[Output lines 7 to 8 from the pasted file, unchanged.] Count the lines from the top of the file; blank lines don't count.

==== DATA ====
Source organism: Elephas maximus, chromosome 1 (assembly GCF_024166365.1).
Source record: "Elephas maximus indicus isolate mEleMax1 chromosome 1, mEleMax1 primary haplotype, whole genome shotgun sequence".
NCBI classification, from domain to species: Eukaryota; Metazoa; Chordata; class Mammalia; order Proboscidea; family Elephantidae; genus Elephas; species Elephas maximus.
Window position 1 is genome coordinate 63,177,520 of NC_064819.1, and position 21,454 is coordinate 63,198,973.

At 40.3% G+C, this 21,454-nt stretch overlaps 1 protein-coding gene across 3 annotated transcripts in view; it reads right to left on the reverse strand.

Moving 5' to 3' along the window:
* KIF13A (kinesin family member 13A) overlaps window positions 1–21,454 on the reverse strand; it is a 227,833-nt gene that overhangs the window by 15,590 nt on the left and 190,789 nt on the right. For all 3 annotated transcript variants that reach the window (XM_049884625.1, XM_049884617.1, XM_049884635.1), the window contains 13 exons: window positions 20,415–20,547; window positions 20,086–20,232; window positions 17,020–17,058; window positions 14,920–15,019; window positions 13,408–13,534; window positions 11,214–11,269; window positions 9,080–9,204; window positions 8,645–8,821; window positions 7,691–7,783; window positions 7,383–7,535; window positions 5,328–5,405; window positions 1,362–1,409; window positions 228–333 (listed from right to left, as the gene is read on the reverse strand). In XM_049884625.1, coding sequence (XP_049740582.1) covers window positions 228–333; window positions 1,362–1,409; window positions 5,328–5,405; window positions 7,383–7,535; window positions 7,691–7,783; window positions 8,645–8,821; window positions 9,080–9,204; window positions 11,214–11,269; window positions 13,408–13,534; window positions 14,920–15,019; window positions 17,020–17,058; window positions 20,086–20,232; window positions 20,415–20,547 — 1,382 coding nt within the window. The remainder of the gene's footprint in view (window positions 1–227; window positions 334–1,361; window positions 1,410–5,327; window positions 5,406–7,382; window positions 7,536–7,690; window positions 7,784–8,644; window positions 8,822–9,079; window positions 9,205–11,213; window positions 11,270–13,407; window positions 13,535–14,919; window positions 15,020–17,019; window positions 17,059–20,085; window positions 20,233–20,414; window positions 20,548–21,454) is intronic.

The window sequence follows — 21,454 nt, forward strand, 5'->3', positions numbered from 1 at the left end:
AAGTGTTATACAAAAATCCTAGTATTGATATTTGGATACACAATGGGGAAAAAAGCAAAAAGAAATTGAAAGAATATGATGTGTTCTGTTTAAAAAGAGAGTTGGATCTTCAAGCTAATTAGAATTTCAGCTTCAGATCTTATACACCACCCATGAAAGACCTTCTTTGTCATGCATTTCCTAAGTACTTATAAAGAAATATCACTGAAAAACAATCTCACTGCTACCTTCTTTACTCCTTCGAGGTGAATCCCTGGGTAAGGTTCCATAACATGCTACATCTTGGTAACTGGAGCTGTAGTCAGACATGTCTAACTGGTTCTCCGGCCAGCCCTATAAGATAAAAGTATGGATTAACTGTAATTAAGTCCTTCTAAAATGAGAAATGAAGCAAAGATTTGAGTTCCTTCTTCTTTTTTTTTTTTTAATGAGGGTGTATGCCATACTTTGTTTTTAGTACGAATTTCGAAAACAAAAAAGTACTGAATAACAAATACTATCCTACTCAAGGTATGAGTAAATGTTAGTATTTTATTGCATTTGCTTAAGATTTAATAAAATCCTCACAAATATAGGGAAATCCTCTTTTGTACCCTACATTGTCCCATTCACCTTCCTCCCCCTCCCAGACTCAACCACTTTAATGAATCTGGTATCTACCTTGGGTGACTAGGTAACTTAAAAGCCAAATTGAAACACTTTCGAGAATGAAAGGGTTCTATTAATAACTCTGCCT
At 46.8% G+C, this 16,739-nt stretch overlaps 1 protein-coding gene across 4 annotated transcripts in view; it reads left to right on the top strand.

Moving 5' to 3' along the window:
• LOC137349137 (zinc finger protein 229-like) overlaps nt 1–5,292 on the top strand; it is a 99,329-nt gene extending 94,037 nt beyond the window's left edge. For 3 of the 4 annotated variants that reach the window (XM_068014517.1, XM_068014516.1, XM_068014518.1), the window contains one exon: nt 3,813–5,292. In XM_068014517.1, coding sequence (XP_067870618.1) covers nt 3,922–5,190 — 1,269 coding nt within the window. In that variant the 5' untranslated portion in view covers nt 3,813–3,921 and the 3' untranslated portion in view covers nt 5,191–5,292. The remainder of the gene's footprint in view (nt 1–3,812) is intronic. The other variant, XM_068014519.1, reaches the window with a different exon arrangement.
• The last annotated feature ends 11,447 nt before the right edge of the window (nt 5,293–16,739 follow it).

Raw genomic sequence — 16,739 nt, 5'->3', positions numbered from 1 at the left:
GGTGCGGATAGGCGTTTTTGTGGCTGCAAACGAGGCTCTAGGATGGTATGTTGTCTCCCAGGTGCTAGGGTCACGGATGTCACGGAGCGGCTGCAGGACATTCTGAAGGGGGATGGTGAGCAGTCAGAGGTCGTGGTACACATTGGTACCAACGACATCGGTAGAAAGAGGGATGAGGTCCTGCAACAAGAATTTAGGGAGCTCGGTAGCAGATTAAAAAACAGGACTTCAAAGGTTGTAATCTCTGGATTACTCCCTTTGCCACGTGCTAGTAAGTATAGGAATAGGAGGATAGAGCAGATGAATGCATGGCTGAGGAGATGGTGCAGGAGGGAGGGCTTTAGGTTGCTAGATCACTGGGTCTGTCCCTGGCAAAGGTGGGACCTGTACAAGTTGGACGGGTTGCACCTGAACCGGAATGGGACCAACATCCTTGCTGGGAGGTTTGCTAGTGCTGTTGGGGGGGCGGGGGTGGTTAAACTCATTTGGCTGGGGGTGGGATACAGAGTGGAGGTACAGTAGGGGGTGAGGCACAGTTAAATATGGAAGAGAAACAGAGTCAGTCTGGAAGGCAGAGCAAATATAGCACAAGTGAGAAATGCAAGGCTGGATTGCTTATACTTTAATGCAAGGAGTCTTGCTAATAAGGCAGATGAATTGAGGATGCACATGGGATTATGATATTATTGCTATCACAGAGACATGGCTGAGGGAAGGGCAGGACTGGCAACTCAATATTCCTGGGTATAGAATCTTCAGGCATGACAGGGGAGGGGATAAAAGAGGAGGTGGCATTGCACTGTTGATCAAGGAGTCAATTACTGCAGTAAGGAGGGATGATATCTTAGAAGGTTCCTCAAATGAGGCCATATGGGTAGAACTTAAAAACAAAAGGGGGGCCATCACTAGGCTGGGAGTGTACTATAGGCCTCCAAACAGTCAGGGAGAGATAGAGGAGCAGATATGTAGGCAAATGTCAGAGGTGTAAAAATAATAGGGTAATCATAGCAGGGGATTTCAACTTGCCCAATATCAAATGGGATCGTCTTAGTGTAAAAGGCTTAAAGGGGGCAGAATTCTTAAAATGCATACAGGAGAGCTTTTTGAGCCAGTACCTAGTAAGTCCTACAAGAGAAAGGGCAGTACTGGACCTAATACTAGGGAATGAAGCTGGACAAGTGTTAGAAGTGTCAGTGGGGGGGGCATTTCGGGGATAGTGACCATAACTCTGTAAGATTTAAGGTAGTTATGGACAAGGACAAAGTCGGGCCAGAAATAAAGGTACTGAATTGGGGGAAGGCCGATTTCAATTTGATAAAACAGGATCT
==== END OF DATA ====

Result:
* KIF13A (kinesin family member 13A) overlaps window positions 1–21,454 on the reverse strand; it is a 227,833-nt gene that overhangs the window by 15,590 nt on the left and 190,789 nt on the right. For all 3 annotated transcript variants that reach the window (XM_049884625.1, XM_049884617.1, XM_049884635.1), the window contains 13 exons: window positions 20,415–20,547; window positions 20,086–20,232; window positions 17,020–17,058; window positions 14,920–15,019; window positions 13,408–13,534; window positions 11,214–11,269; window positions 9,080–9,204; window positions 8,645–8,821; window positions 7,691–7,783; window positions 7,383–7,535; window positions 5,328–5,405; window positions 1,362–1,409; window positions 228–333 (listed from right to left, as the gene is read on the reverse strand). In XM_049884625.1, coding sequence (XP_049740582.1) covers window positions 228–333; window positions 1,362–1,409; window positions 5,328–5,405; window positions 7,383–7,535; window positions 7,691–7,783; window positions 8,645–8,821; window positions 9,080–9,204; window positions 11,214–11,269; window positions 13,408–13,534; window positions 14,920–15,019; window positions 17,020–17,058; window positions 20,086–20,232; window positions 20,415–20,547 — 1,382 coding nt within the window. The remainder of the gene's footprint in view (window positions 1–227; window positions 334–1,361; window positions 1,410–5,327; window positions 5,406–7,382; window positions 7,536–7,690; window positions 7,784–8,644; window positions 8,822–9,079; window positions 9,205–11,213; window positions 11,270–13,407; window positions 13,535–14,919; window positions 15,020–17,019; window positions 17,059–20,085; window positions 20,233–20,414; window positions 20,548–21,454) is intronic.

The window sequence follows — 21,454 nt, forward strand, 5'->3', positions numbered from 1 at the left end: